~Forgotten Wings~

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31 August-- There was something odd, and nice, about waking up this morning at about 11 and realizing that this wasn't just the luxury of a Saturday, but that I won't have to get get up early in the morning again for a very long time. I'm not quite as thrilled as I expected, though. Although certainly I woke up most mornings groaning and wishing there was some way I could sleep another hour, there's a feeling of discipline and accomplishment somehow in getting yourself up routinely at such an early hour.

At least I'll have a job to take up some of my time, so I'll feel somewhat purposeful for the next couple of weeks instead of lying aimlessly around the house, although it looks like I'll have plenty of time to do that too. I'm scheduled for all of 13 hours this week at the chocolate store. But my hope is that these few weeks will pay off at winter break, when I can log many hours as a manager with the accompanying hourly pay.

Besides, it won't be all bad to have a preponderance of free time in the last weeks before school starts. Beyond the extra sleep, maybe now I'll finally be able to get all those things done that I planned to accomplish this summer. Riiiiiiiiiiiight...

30 August-- It is my last day of work.

Paul is doing a debate today, and it's on MPR. Everyone in the office is listening over the internet. Matt, upstairs, can't get it to work on his computer, so I give him the play-by-play over IM. Paul sounds good; he is a fighter for Minnesota and for workers, and he is an accomplished Senator who gets things done. Coleman says that Paul never gets anything done, because he is an extremist where bipartisanship is needed. Moore and McGaa similarly denounce partisanship, but they otherwise agree with Paul and generally make Coleman look bad. When it's over, we all recap our favorite parts and smile.

I have a few surprise press releases to write, and I try to come up with convincing things for Paul to say about higher education on Native American reservations. I send out faxes. I correct e-mail addresses on our mailing lists. I clean out my work area for the last time. I put about five envelopes of newspaper clippings back on the shelf for whoever comes after me.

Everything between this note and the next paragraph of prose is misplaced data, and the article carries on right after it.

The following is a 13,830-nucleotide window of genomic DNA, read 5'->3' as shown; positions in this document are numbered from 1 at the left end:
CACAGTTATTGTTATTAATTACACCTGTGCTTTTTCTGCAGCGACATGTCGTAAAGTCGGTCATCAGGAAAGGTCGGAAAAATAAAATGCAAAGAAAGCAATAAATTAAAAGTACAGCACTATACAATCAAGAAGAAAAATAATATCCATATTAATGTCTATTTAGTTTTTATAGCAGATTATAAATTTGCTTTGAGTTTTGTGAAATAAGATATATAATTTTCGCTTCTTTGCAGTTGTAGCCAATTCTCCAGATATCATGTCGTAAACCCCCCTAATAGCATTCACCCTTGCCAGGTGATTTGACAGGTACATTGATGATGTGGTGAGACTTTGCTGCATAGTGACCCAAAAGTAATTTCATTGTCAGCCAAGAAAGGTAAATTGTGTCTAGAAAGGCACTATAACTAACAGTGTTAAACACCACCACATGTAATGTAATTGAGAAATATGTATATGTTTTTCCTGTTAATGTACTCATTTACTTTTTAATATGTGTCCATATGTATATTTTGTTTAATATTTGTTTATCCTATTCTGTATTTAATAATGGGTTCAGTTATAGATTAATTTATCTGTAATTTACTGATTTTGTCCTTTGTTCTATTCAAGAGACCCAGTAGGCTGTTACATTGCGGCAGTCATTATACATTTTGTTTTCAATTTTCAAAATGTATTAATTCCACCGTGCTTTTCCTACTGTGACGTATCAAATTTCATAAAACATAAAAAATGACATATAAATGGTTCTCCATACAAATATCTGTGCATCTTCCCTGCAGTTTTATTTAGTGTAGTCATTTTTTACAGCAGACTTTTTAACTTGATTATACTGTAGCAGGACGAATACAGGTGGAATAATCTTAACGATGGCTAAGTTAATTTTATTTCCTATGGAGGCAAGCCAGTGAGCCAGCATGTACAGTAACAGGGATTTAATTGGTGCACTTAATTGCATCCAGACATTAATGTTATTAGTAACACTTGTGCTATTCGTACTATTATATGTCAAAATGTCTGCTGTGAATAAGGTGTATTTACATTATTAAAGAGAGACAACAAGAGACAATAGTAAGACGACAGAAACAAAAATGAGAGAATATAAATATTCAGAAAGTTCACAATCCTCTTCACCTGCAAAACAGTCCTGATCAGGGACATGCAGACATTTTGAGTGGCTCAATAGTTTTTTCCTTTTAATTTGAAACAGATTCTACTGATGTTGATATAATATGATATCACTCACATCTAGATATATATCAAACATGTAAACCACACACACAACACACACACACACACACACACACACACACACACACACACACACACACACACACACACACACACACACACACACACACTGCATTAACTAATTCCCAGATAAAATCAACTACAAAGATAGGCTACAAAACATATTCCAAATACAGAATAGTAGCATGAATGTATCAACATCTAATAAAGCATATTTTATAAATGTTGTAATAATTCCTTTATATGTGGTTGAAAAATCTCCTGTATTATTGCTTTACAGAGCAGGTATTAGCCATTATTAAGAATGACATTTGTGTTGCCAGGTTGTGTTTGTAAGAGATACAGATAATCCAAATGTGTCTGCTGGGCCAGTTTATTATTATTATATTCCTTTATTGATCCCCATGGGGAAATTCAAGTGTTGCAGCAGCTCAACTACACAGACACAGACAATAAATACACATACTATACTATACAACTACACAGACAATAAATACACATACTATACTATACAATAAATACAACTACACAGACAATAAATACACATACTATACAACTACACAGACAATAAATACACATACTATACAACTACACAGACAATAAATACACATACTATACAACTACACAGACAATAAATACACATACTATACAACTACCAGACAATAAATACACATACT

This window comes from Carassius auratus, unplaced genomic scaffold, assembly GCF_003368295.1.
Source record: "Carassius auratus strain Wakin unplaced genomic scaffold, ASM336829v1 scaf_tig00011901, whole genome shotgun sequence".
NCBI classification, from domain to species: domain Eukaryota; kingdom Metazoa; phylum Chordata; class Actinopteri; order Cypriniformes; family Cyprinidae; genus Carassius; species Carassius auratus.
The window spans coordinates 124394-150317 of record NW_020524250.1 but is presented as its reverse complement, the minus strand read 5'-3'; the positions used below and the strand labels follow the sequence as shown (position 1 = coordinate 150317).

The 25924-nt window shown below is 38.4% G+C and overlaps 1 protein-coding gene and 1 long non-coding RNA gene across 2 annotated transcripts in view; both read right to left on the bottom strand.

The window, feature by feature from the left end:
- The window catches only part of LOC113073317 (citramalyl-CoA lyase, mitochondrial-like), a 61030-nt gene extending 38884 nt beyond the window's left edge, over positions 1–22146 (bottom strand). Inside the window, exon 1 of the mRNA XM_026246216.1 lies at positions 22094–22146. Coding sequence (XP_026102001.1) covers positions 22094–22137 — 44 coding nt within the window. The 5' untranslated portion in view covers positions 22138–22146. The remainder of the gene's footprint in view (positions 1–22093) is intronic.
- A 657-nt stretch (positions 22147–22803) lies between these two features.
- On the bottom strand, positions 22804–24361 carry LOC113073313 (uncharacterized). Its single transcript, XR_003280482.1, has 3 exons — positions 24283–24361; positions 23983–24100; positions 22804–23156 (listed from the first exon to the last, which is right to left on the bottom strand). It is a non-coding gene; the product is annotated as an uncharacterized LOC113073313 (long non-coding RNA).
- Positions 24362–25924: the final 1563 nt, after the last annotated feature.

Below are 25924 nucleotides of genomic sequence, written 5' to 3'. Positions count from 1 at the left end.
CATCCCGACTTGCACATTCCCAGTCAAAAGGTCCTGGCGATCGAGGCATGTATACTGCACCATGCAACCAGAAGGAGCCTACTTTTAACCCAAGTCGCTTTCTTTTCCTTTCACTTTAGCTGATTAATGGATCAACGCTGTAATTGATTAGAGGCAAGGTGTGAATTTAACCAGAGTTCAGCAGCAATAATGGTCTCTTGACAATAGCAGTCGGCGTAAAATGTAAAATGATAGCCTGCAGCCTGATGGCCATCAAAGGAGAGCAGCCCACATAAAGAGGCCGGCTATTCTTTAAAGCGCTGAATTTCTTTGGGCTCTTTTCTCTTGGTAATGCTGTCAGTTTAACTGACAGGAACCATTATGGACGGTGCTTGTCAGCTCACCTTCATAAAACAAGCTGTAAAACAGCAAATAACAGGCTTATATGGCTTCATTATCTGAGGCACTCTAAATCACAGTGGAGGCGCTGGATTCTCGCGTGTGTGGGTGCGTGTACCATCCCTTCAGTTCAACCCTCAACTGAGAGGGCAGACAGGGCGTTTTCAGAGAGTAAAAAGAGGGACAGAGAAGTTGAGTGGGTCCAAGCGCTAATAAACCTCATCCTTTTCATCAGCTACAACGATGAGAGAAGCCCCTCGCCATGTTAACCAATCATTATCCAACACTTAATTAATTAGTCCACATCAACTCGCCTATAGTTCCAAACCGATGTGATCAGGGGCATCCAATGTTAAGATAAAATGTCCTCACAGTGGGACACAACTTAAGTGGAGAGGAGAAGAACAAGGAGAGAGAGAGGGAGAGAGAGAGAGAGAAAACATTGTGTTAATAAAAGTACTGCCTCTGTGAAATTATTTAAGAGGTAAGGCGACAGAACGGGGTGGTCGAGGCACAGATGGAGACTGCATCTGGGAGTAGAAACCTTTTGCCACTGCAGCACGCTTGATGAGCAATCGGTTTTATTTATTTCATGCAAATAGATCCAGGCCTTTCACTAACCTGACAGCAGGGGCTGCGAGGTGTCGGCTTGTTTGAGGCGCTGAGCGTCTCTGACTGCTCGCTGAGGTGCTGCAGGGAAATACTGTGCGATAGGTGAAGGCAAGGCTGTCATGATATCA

By 4:30, I have finished all the projects that must be done today. I look at the tall stack of pasted newspaper clippings that I really ought to get photocopied before I leave. I carry the pile over to the copy room, thinking that I should've brought only half as many, that I'll be lucky to get through a third of of them in the half-hour I have before the room gets locked up. I start out leisurely placing the pages on the glass, but then I begin pressing my limits, and suddenly I am making copies as fast as I possibly can, with the crazy idea, "I'm going to get all of these copied today!" The second I see the flash of the page being copied, I have lifted the top and replaced it with a new sheet. My arms are constantly in motion, moving through the patterns until they start to ache. And when it's all over, at 4:57, I have made copies faster than I have any right to, and I breathlessly carry them back and file them to no fanfare whatsoever.

At 5:45, I am still in the office, which is becoming progressively emptier. No one in their right mind would be at work this late, not on Friday, not the Friday before Labor Day weekend, not the last Friday of recess. Not unless it's the last day, and there are loose ends to tie up, and goodbyes to say. But eventually even I leave the Hart building this Friday, leaving an office that may disappear forever within the space of a few months or may be there to return to for years to come.

29 August-- Have I ever mentioned how much I like Donahue?